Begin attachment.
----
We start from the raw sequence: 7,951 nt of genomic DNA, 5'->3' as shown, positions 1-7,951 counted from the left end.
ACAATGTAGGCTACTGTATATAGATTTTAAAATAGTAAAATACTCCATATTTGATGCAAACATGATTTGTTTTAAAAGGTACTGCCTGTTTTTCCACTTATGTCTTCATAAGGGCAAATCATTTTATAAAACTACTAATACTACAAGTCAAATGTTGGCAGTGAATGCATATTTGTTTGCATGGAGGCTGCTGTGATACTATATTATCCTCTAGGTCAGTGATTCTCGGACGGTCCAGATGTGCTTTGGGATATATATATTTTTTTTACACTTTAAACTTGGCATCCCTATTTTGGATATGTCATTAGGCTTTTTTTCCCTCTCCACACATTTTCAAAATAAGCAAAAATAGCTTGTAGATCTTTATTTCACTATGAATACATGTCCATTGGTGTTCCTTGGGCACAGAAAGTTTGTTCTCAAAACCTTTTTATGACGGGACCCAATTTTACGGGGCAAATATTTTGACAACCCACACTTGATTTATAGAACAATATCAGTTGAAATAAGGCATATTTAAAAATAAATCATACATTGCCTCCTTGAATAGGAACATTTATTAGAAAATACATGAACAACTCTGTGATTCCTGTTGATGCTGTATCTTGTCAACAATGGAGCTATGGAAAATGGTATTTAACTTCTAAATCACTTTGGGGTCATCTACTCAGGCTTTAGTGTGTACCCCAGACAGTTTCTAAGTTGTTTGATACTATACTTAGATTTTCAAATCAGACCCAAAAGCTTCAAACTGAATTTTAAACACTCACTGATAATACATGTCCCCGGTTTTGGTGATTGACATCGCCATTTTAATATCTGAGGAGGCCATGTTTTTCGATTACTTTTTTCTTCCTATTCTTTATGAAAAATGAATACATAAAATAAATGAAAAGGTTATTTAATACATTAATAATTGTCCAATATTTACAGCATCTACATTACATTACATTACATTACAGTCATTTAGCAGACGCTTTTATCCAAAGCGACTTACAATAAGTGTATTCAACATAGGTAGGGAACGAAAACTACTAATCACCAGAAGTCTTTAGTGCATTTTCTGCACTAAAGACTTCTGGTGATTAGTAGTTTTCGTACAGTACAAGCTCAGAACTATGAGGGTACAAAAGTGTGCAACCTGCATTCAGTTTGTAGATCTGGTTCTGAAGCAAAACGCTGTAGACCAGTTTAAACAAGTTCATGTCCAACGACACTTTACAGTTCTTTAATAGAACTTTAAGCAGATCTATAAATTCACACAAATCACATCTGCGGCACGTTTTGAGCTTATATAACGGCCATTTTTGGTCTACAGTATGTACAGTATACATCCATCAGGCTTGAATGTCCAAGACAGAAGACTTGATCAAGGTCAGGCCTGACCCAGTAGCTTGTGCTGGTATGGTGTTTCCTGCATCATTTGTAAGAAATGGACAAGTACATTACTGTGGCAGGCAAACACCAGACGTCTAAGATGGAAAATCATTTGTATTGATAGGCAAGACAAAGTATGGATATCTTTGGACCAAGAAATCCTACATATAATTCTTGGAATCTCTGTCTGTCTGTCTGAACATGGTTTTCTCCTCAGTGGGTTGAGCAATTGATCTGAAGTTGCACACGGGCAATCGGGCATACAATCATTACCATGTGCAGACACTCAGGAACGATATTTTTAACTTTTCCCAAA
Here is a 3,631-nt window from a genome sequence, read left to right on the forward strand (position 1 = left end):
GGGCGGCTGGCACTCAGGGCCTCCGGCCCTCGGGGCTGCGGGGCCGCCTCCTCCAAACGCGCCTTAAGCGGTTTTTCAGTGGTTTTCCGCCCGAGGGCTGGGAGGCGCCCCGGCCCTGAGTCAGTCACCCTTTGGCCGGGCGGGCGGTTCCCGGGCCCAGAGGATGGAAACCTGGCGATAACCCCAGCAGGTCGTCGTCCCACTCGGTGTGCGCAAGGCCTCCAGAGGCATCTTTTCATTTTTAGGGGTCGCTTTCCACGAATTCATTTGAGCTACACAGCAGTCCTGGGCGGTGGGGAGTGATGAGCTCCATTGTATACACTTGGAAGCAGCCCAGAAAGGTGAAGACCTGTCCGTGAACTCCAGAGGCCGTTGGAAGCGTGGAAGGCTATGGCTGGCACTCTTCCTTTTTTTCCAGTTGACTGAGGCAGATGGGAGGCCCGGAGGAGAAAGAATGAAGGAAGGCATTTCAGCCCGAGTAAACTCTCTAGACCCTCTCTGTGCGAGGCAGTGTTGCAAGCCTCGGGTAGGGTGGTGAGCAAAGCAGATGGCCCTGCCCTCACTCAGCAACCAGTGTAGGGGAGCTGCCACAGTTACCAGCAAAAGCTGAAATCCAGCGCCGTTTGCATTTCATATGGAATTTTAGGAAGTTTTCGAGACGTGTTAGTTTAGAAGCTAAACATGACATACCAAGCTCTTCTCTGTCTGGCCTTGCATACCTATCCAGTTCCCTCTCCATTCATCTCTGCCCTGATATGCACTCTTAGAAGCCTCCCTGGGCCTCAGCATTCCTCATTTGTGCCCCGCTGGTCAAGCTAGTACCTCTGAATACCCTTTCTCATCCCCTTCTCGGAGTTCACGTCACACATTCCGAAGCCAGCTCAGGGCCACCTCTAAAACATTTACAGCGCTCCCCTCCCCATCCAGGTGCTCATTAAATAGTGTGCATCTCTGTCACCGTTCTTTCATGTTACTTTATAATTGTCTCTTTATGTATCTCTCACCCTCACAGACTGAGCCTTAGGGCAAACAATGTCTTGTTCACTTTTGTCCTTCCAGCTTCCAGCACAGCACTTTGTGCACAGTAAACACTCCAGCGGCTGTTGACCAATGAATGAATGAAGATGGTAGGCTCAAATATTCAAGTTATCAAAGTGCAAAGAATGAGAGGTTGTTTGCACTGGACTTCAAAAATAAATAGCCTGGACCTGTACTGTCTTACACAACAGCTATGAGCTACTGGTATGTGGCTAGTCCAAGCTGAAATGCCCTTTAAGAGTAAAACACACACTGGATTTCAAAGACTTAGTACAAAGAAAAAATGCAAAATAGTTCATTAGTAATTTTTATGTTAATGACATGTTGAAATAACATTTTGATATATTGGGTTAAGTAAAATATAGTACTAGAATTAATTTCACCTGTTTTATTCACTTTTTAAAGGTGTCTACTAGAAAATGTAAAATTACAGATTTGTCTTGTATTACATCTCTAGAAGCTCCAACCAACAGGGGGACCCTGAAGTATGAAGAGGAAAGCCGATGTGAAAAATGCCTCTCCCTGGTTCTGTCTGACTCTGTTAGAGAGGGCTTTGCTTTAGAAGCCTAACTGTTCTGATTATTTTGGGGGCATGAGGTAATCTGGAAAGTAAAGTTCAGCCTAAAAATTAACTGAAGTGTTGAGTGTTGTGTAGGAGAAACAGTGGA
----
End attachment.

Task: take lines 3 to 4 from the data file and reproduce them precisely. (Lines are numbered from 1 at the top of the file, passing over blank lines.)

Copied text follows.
Here is a 3,631-nt window from a genome sequence, read left to right on the forward strand (position 1 = left end):
GGGCGGCTGGCACTCAGGGCCTCCGGCCCTCGGGGCTGCGGGGCCGCCTCCTCCAAACGCGCCTTAAGCGGTTTTTCAGTGGTTTTCCGCCCGAGGGCTGGGAGGCGCCCCGGCCCTGAGTCAGTCACCCTTTGGCCGGGCGGGCGGTTCCCGGGCCCAGAGGATGGAAACCTGGCGATAACCCCAGCAGGTCGTCGTCCCACTCGGTGTGCGCAAGGCCTCCAGAGGCATCTTTTCATTTTTAGGGGTCGCTTTCCACGAATTCATTTGAGCTACACAGCAGTCCTGGGCGGTGGGGAGTGATGAGCTCCATTGTATACACTTGGAAGCAGCCCAGAAAGGTGAAGACCTGTCCGTGAACTCCAGAGGCCGTTGGAAGCGTGGAAGGCTATGGCTGGCACTCTTCCTTTTTTTCCAGTTGACTGAGGCAGATGGGAGGCCCGGAGGAGAAAGAATGAAGGAAGGCATTTCAGCCCGAGTAAACTCTCTAGACCCTCTCTGTGCGAGGCAGTGTTGCAAGCCTCGGGTAGGGTGGTGAGCAAAGCAGATGGCCCTGCCCTCACTCAGCAACCAGTGTAGGGGAGCTGCCACAGTTACCAGCAAAAGCTGAAATCCAGCGCCGTTTGCATTTCATATGGAATTTTAGGAAGTTTTCGAGACGTGTTAGTTTAGAAGCTAAACATGACATACCAAGCTCTTCTCTGTCTGGCCTTGCATACCTATCCAGTTCCCTCTCCATTCATCTCTGCCCTGATATGCACTCTTAGAAGCCTCCCTGGGCCTCAGCATTCCTCATTTGTGCCCCGCTGGTCAAGCTAGTACCTCTGAATACCCTTTCTCATCCCCTTCTCGGAGTTCACGTCACACATTCCGAAGCCAGCTCAGGGCCACCTCTAAAACATTTACAGCGCTCCCCTCCCCATCCAGGTGCTCATTAAATAGTGTGCATCTCTGTCACCGTTCTTTCATGTTACTTTATAATTGTCTCTTTATGTATCTCTCACCCTCACAGACTGAGCCTTAGGGCAAACAATGTCTTGTTCACTTTTGTCCTTCCAGCTTCCAGCACAGCACTTTGTGCACAGTAAACACTCCAGCGGCTGTTGACCAATGAATGAATGAAGATGGTAGGCTCAAATATTCAAGTTATCAAAGTGCAAAGAATGAGAGGTTGTTTGCACTGGACTTCAAAAATAAATAGCCTGGACCTGTACTGTCTTACACAACAGCTATGAGCTACTGGTATGTGGCTAGTCCAAGCTGAAATGCCCTTTAAGAGTAAAACACACACTGGATTTCAAAGACTTAGTACAAAGAAAAAATGCAAAATAGTTCATTAGTAATTTTTATGTTAATGACATGTTGAAATAACATTTTGATATATTGGGTTAAGTAAAATATAGTACTAGAATTAATTTCACCTGTTTTATTCACTTTTTAAAGGTGTCTACTAGAAAATGTAAAATTACAGATTTGTCTTGTATTACATCTCTAGAAGCTCCAACCAACAGGGGGACCCTGAAGTATGAAGAGGAAAGCCGATGTGAAAAATGCCTCTCCCTGGTTCTGTCTGACTCTGTTAGAGAGGGCTTTGCTTTAGAAGCCTAACTGTTCTGATTATTTTGGGGGCATGAGGTAATCTGGAAAGTAAAGTTCAGCCTAAAAATTAACTGAAGTGTTGAGTGTTGTGTAGGAGAAACAGTGGA